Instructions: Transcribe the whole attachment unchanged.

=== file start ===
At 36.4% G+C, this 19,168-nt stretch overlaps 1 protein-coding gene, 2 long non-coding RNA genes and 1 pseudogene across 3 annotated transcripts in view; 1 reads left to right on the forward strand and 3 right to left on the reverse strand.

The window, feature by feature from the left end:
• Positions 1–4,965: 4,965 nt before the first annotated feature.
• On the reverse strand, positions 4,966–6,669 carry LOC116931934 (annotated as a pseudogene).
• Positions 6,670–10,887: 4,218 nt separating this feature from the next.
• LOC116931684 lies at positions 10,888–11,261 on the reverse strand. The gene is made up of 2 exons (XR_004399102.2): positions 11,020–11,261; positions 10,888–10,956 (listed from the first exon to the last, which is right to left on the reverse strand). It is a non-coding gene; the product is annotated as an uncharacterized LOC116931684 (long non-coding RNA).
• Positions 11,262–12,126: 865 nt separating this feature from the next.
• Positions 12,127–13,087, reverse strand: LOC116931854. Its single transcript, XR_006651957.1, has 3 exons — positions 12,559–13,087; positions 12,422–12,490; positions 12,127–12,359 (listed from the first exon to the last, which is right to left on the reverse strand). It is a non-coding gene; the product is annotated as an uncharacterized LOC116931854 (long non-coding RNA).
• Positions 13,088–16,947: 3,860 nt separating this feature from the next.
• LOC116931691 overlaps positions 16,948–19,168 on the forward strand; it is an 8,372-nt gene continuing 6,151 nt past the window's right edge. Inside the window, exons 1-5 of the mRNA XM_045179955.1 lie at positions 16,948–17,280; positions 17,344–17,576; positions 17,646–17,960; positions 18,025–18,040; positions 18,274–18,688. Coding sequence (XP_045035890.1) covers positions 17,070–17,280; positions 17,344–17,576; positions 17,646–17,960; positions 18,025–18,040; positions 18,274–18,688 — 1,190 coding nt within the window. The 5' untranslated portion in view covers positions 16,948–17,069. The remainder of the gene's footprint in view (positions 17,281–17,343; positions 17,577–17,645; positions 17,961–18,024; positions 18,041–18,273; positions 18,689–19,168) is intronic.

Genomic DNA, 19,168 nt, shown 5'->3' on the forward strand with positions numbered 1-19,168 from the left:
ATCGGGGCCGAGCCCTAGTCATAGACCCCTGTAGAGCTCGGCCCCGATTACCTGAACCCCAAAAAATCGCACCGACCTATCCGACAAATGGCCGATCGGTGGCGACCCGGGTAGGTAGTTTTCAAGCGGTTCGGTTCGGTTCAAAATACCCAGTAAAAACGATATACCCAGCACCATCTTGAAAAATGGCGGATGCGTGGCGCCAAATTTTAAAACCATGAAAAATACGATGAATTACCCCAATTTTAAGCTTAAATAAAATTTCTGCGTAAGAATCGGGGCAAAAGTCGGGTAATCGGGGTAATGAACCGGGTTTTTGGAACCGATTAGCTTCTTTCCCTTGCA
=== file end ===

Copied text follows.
At 36.4% G+C, this 19,168-nt stretch overlaps 1 protein-coding gene, 2 long non-coding RNA genes and 1 pseudogene across 3 annotated transcripts in view; 1 reads left to right on the forward strand and 3 right to left on the reverse strand.

The window, feature by feature from the left end:
• Positions 1–4,965: 4,965 nt before the first annotated feature.
• On the reverse strand, positions 4,966–6,669 carry LOC116931934 (annotated as a pseudogene).
• Positions 6,670–10,887: 4,218 nt separating this feature from the next.
• LOC116931684 lies at positions 10,888–11,261 on the reverse strand. The gene is made up of 2 exons (XR_004399102.2): positions 11,020–11,261; positions 10,888–10,956 (listed from the first exon to the last, which is right to left on the reverse strand). It is a non-coding gene; the product is annotated as an uncharacterized LOC116931684 (long non-coding RNA).
• Positions 11,262–12,126: 865 nt separating this feature from the next.
• Positions 12,127–13,087, reverse strand: LOC116931854. Its single transcript, XR_006651957.1, has 3 exons — positions 12,559–13,087; positions 12,422–12,490; positions 12,127–12,359 (listed from the first exon to the last, which is right to left on the reverse strand). It is a non-coding gene; the product is annotated as an uncharacterized LOC116931854 (long non-coding RNA).
• Positions 13,088–16,947: 3,860 nt separating this feature from the next.
• LOC116931691 overlaps positions 16,948–19,168 on the forward strand; it is an 8,372-nt gene continuing 6,151 nt past the window's right edge. Inside the window, exons 1-5 of the mRNA XM_045179955.1 lie at positions 16,948–17,280; positions 17,344–17,576; positions 17,646–17,960; positions 18,025–18,040; positions 18,274–18,688. Coding sequence (XP_045035890.1) covers positions 17,070–17,280; positions 17,344–17,576; positions 17,646–17,960; positions 18,025–18,040; positions 18,274–18,688 — 1,190 coding nt within the window. The 5' untranslated portion in view covers positions 16,948–17,069. The remainder of the gene's footprint in view (positions 17,281–17,343; positions 17,577–17,645; positions 17,961–18,024; positions 18,041–18,273; positions 18,689–19,168) is intronic.

Genomic DNA, 19,168 nt, shown 5'->3' on the forward strand with positions numbered 1-19,168 from the left:
ATCGGGGCCGAGCCCTAGTCATAGACCCCTGTAGAGCTCGGCCCCGATTACCTGAACCCCAAAAAATCGCACCGACCTATCCGACAAATGGCCGATCGGTGGCGACCCGGGTAGGTAGTTTTCAAGCGGTTCGGTTCGGTTCAAAATACCCAGTAAAAACGATATACCCAGCACCATCTTGAAAAATGGCGGATGCGTGGCGCCAAATTTTAAAACCATGAAAAATACGATGAATTACCCCAATTTTAAGCTTAAATAAAATTTCTGCGTAAGAATCGGGGCAAAAGTCGGGTAATCGGGGTAATGAACCGGGTTTTTGGAACCGATTAGCTTCTTTCCCTTGCA